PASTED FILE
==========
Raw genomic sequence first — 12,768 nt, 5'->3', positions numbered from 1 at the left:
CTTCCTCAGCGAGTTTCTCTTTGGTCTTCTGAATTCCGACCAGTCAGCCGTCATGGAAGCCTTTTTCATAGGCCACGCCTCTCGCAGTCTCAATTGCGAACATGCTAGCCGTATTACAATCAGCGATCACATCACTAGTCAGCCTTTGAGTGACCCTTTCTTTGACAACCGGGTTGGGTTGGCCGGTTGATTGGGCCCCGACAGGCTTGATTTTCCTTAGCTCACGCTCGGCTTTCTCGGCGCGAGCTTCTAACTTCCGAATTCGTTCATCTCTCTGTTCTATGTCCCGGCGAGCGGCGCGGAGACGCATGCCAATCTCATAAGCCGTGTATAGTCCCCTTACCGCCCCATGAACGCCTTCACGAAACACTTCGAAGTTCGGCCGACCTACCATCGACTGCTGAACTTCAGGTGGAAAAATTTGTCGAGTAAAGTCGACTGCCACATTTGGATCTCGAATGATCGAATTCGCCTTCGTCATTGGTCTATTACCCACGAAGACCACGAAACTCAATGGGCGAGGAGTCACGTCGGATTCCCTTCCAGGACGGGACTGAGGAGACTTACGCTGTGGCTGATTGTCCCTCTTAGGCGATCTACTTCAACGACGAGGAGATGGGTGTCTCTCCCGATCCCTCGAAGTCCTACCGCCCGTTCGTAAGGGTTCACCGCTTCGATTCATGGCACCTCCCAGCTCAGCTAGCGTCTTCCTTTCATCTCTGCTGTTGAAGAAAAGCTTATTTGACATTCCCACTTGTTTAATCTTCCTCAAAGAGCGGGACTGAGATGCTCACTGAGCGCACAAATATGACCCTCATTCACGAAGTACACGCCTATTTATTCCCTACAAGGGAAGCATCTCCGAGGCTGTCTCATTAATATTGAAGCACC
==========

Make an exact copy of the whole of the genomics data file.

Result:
Raw genomic sequence first — 12,768 nt, 5'->3', positions numbered from 1 at the left:
CTTCCTCAGCGAGTTTCTCTTTGGTCTTCTGAATTCCGACCAGTCAGCCGTCATGGAAGCCTTTTTCATAGGCCACGCCTCTCGCAGTCTCAATTGCGAACATGCTAGCCGTATTACAATCAGCGATCACATCACTAGTCAGCCTTTGAGTGACCCTTTCTTTGACAACCGGGTTGGGTTGGCCGGTTGATTGGGCCCCGACAGGCTTGATTTTCCTTAGCTCACGCTCGGCTTTCTCGGCGCGAGCTTCTAACTTCCGAATTCGTTCATCTCTCTGTTCTATGTCCCGGCGAGCGGCGCGGAGACGCATGCCAATCTCATAAGCCGTGTATAGTCCCCTTACCGCCCCATGAACGCCTTCACGAAACACTTCGAAGTTCGGCCGACCTACCATCGACTGCTGAACTTCAGGTGGAAAAATTTGTCGAGTAAAGTCGACTGCCACATTTGGATCTCGAATGATCGAATTCGCCTTCGTCATTGGTCTATTACCCACGAAGACCACGAAACTCAATGGGCGAGGAGTCACGTCGGATTCCCTTCCAGGACGGGACTGAGGAGACTTACGCTGTGGCTGATTGTCCCTCTTAGGCGATCTACTTCAACGACGAGGAGATGGGTGTCTCTCCCGATCCCTCGAAGTCCTACCGCCCGTTCGTAAGGGTTCACCGCTTCGATTCATGGCACCTCCCAGCTCAGCTAGCGTCTTCCTTTCATCTCTGCTGTTGAAGAAAAGCTTATTTGACATTCCCACTTGTTTAATCTTCCTCAAAGAGCGGGACTGAGATGCTCACTGAGCGCACAAATATGACCCTCATTCACGAAGTACACGCCTATTTATTCCCTACAAGGGAAGCATCTCCGAGGCTGTCTCATTAATATTGAAGCACC